For these reasons I think

    1. The poll isn't a reliable indicator of young people's opinion about the draft

    2. The poll isn't a reliable indicator of what "young people" are thinking at all. It's probably true that Bush has much more support near the top of this range, and that Kerry has more support near the 18 year old side. Also, given the liberal bent of the nations youth, there are probably many more not-yet-registered Kerry supporters that there are Bush supporters.

    So, I think Joe is right, these poll numbers are meaningless for these 2 purposes. They certainly show more support for Bush, but say nothing about who that support is coming from or why it's increased.

    #  March 7th, 2005 6:48 PM      Converted_Comment
    Converted comment: Posted by: kris at September 28, 2004 06:31 PM


    Not to be a contrarian, but in the latest ABC News poll (it's referenced in today's WJS Opinion Journal) Bush's 12 percent lead over Kerry among 18-30 years is his biggest lead in any age group.

    I just think you can't say things like "given the liberal bent of the nations youth" anymore. The natin's young people are turning out to way more conservative than youths past.

    We shouldn't make the mistake of thinking that because young people in the 60s were liberal, ALL young people will be liberal and then turn conservative. People don't simply follow a cycle from liberal to conservative as they get older.

    #  March 7th, 2005 6:48 PM      Converted_Comment
    Converted comment: Posted by: james at September 28, 2004 06:50 PM

    kris, maybe i wasn't clear in expressing my thoughts. so bush's lead in 18-30 is the largest. so what? his lead in the 25-30, if measured, may well be largest. in fact, if defined as the 24-37 age group, perhaps that would be largest.

    my point is that 18-30 is a ridiculously broad range. a 30 year old is about as different from an 18 year than a 30 year old is from a 65 year old. anyone can take one pocket of really strong support and broaden it on each end such that the range is distorted enough to look there is broad support when in fact there isn't. that's a misleading numbers game.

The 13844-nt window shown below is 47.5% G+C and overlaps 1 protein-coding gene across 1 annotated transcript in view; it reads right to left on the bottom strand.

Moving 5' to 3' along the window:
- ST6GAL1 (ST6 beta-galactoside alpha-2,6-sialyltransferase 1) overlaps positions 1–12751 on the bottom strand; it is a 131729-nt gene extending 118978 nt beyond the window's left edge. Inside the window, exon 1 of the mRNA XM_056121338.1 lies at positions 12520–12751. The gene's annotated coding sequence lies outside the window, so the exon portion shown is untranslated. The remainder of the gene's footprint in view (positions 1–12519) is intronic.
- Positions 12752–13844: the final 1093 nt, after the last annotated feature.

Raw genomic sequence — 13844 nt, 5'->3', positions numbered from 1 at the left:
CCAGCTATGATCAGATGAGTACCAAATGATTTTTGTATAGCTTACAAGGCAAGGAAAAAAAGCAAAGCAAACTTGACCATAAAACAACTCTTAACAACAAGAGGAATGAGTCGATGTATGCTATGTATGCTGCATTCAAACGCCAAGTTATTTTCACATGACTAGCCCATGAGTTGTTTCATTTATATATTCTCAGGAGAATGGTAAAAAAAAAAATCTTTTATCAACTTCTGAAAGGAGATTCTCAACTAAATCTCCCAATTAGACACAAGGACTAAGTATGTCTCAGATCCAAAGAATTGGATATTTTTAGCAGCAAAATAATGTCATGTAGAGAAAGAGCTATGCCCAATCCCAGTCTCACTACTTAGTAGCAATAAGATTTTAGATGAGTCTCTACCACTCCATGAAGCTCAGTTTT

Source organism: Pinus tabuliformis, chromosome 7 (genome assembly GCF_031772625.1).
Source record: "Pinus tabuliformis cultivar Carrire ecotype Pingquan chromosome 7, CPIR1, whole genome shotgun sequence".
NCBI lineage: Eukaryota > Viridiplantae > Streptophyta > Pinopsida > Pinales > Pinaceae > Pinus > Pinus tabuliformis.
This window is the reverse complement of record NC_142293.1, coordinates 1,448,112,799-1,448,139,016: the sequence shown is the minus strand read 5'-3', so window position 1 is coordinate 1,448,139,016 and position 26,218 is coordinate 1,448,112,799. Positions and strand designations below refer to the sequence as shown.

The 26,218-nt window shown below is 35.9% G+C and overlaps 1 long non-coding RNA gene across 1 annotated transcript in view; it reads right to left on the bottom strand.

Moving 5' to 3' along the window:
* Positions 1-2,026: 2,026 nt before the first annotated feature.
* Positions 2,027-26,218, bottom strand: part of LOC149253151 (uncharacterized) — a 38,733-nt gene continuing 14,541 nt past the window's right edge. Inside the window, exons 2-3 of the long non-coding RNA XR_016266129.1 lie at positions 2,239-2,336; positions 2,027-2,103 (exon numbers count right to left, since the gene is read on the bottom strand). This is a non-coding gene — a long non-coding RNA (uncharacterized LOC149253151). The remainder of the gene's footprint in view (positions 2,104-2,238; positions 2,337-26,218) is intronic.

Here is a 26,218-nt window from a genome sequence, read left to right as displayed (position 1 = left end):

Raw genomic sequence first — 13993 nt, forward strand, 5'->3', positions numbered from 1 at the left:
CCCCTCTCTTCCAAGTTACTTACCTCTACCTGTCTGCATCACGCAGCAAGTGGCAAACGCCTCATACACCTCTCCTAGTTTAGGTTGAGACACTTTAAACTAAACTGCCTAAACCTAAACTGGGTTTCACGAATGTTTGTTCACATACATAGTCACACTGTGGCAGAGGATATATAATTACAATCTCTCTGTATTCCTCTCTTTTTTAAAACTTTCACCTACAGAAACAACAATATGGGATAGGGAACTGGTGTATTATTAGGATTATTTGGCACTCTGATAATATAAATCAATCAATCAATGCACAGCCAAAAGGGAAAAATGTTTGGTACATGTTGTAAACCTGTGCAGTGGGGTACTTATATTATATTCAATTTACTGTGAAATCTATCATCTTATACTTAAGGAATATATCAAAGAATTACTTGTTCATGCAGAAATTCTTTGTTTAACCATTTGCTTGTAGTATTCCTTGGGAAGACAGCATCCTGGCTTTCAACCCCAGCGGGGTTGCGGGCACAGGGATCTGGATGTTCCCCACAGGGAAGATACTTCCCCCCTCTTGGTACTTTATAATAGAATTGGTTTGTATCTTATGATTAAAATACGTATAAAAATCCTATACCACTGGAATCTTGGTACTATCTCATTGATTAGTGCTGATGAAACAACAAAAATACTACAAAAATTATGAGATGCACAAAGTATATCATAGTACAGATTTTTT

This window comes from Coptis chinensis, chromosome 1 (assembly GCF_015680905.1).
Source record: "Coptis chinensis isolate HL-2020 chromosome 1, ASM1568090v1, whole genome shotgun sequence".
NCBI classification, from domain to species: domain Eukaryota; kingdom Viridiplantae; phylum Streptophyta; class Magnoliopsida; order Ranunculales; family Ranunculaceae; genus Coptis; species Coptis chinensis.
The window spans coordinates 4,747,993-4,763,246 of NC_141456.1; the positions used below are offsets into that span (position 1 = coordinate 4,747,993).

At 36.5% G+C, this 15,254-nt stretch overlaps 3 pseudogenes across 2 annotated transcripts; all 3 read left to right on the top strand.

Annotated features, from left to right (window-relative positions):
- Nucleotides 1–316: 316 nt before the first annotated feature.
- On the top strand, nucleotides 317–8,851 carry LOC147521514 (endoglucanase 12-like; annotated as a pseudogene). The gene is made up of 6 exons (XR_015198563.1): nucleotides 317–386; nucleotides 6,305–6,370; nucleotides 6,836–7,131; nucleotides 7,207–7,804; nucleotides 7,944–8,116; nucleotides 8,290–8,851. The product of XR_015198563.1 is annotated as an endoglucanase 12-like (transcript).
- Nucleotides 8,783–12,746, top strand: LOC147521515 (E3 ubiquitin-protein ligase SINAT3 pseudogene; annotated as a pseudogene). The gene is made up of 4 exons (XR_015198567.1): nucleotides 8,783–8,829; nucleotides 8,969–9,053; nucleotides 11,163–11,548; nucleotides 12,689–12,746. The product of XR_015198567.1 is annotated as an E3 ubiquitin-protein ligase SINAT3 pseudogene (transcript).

show me any real proof that the nation's youth are more conservative. have you been on a college campus lately? a high school? that just simply isn't true. I'm not basing anything I say on my impression of the 60's, either. It's been like that since the beginning of time. "If you're not a liberal by age 20, you don't have a heart. If you're not a conservative by age 40, you don't have a brain."

    I think you're wrong, because on average, people do get more conservative as they get older. that isn't a trend, it isn't a cycle. it's the result of living life, getting more responsibility, etc. i think that's pretty much accepted as fact in every school of political thought out there. for you to say "people simply dont," well, i don't know where in the world you're getting that. that's like saying "people simply don't get fatter as they get older."

    #  March 7th, 2005 6:48 PM      Converted_Comment
    Converted comment: Posted by: kris at September 28, 2004 06:59 PM

    I get your point on those age groups, but I would point out that advertising demos are even broader and I think the people at Nielson know what they're doing.

    Have you heard about the Roe Effect? The thought behind it is that the nation is getting more and more conservative because women who had abortions were mostly liberal and therefore the children they didn't have would be more liberal too.

    I don't necessarily buy that, as saying you WILL follow your parent's political philosophy is a stretch (didn't they ever see Archie Bunker?), but the idea behind it is based on various attitudinal poling that shows that young people are indeed more conservative now.

    I'll find some of those studies for you sometime.

    #  March 7th, 2005 6:48 PM      Converted_Comment
    Converted comment: Posted by: Joe R. at September 29, 2004 12:03 AM

    I actually read somewhere that Gen Z was more conservative than previous generations, but I'll put two caveats on it.

    1) I can't find any documentation on it right now. The best I can offer is that "I read it on the internet," which puts its reliability slightly ahead of CBS News.

    2) Switching from 80% liberal to 70% liberal would be a huge swing, but still leave it liberal.

    And I never had a heart. :(